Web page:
Marathon organizers pledge to help downtown Raleigh churches

ccampbell@newsobserver.comNovember 1, 2013 

  • City of Oaks Marathon coming Sunday

    The City of Oaks Marathon will bring street closures to downtown and West Raleigh on Sunday morning, but the homegrown race has drawn fewer complaints from churches.

    That’s because the more than 5,000 runners expected will clear downtown before most services begin. Ed McLeod of First Presbyterian Church on Wilmington Street says the event has only minor effects on his congregation.

    City of Oaks organizers have said they’d like to move the finish line from N.C. State to Fayetteville Street – much like Rock ‘n’ Roll’s approved route. But they say city officials have denied their request for years, citing the large number of church services in the area.

    Not every church avoids hassles with the City of Oaks route. Runners pass in front of Brooks Avenue Church of Christ around mile 10.

    “When they close Brooks, it makes it very difficult,” pastor Dennis Conner said. “You have to come through a bunch of neighborhoods. ... It does affect some of our older folks who are hesitant about navigating new routes.”

    But Conner said the marathon route has been in place for several years, and his congregation hasn’t made any official complaints. “We’ve come to accept it,” he said.

— Organizers from the Rock ‘n’ Roll Marathon are meeting with downtown churches this week to ensure the April race doesn’t hurt Palm Sunday services. But in St. Louis – another Rock ‘n’ Roll host city – churches had mixed reviews of the event.

Rock ‘n’ Roll officials scheduled the meetings after churches complained that the April 13 event could make it difficult to get to the heavily attended services. The nationally recognized marathon will bring an estimated 7,500 to 12,000 runners from across the country and more than $2 million in visitor spending, but it also will require some of the most extensive street closures in Raleigh’s history.

“My entire team is working very hard to have these one-on-one meetings,” said Josh Furlow, senior vice president for operations at Rock ‘n’ Roll. “We’re very confident that we’re going to alleviate all the concerns.”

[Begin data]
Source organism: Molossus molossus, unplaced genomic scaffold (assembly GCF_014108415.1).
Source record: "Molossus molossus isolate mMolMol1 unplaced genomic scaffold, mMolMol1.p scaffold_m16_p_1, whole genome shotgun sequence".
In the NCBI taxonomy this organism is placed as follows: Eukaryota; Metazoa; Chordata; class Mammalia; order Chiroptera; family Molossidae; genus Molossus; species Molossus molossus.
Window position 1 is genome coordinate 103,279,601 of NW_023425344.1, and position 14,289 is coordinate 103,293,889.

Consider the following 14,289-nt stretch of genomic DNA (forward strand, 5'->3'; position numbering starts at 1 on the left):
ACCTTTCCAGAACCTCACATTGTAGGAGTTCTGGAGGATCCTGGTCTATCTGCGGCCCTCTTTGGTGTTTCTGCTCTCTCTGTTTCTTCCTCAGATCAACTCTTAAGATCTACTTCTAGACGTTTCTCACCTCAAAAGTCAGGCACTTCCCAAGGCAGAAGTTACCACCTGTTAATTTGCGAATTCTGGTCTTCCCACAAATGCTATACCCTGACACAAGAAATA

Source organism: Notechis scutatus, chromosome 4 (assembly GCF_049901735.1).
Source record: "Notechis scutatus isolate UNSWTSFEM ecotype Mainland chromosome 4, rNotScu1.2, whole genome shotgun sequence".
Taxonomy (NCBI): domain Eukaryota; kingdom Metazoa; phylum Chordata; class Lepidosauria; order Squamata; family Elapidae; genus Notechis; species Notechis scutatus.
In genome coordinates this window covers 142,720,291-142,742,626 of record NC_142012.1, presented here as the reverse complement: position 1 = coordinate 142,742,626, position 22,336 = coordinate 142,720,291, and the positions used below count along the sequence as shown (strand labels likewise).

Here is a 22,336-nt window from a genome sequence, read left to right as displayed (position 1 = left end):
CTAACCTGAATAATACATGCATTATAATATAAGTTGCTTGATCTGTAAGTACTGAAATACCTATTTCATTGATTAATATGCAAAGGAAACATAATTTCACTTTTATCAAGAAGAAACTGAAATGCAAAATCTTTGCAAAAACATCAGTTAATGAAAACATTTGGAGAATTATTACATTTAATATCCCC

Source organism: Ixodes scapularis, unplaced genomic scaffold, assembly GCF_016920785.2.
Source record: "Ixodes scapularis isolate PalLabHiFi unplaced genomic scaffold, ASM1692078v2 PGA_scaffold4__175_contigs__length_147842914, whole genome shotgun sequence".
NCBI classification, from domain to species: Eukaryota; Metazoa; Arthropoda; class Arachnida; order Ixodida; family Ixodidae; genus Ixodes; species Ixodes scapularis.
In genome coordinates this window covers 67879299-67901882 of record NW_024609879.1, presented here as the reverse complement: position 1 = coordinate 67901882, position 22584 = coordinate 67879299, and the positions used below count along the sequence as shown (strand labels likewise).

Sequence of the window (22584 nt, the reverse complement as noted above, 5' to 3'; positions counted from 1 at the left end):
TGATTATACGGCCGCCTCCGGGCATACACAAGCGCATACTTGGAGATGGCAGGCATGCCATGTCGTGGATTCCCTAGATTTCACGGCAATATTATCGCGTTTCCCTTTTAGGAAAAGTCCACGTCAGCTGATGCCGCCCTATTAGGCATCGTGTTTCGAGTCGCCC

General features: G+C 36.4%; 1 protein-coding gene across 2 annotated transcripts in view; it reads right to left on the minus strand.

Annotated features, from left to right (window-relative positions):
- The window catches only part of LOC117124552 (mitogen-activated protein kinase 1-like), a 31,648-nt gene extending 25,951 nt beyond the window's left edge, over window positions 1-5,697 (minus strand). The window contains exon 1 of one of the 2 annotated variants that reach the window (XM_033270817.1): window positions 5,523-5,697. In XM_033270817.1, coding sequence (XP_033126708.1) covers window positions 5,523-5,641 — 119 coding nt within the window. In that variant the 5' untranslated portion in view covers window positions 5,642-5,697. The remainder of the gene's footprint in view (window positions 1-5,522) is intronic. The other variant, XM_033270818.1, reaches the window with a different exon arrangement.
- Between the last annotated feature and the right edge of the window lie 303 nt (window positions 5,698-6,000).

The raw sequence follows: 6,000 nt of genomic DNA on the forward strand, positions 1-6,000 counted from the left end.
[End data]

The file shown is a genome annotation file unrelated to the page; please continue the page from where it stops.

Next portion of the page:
So far, pastors like what they’re hearing. Ed McLeod of First Presbyterian Church – which borders the race route – said he met with Rock ‘n’ Roll for an hour and was assured that key nearby streets will remain open for churchgoers.

“We left the meeting very confident that they’re going to make this a great event for the city and accommodate people along the route,” McLeod said Thursday.

But Ed Zumwinkel, pastor of Hope United Church of Christ in St. Louis, said Rock ‘n’ Roll didn’t follow through on its promises when the marathon went past his church several years ago.

“We were concerned as you would imagine, and we met with some race officials and got a lot of lip service about how they would ensure there were clear paths to the church,” Zumwinkel said. “It didn’t turn out that way.”

Zumwinkel said the race organizers offered information in advance about available routes across the race course, but his congregation found the suggested roads blocked on race day.

“One guy spent 45 minutes trying to get here and just could not get through,” he said. “It ended up hurting our attendance, and that ended up hurting our offering.”

Rock ‘n’ Roll is held in St. Louis in October, so the attendance problem occurred on an ordinary Sunday. Downtown Raleigh pastors wish that were the case here; on Palm Sunday, they expect hundreds of additional worshipers to kick off Holy Week.

Marathon organizers say they’ve got a detailed plan to make sure everyone gets to their destination on race day. They provide fliers with directions on how to get to churches and other facilities without hitting roadblocks. Brochures are delivered in person to all homes within a quarter-mile of the route; the first of several notices is sent three months ahead of the event.

“The outreach is most targeted at those who will be most impacted,” said Raleigh event director Alan Culpepper.

Culpepper and Furlow also stressed that streets won’t be closed for a solid six-hour stretch. Instead, they’ll reopen as soon as the last runner passes, and some streets that cross the race course will have police officers allowing cars to cross when there’s a break in the runners.

Rock ‘n’ Roll also plans to alter the original race course – approved by the Raleigh City Council earlier this month – but Furlow wouldn’t say what changes are planned. “We’re going to make a few edits to a handful of the downtown streets to alleviate anyone blocked in,” he said.

In St. Louis, those “edits” took care of the complaints voiced by St. Nicholas Greek Orthodox Church. This year’s Rock ‘n’ Roll route was originally set to pass in front of the church, blocking its driveway. But organizers instead decided to take runners around the block, church secretary Katherine Ellis said.

“All the streets that we needed to use were not closed,” she said. “They accommodated us.”

St. Louis poses the biggest church-related challenge for Rock ‘n’ Roll, which holds marathons in 32 cities worldwide. And despite the company’s outreach, some churches opted to join the festivities rather than hold regular services amid a traffic headache.

Some provided a water station, while others brought their church choir to sing to the runners. Centenary United Methodist Church moved its service to Saturday night and invited runners to a spaghetti dinner to “carb up.”

But with Raleigh’s race coming on Palm Sunday, rescheduled services could prove less popular here. Palm Saturday Night just doesn’t have the same ring to it.

Campbell: 919-829-4802; Twitter: @RaleighReporter

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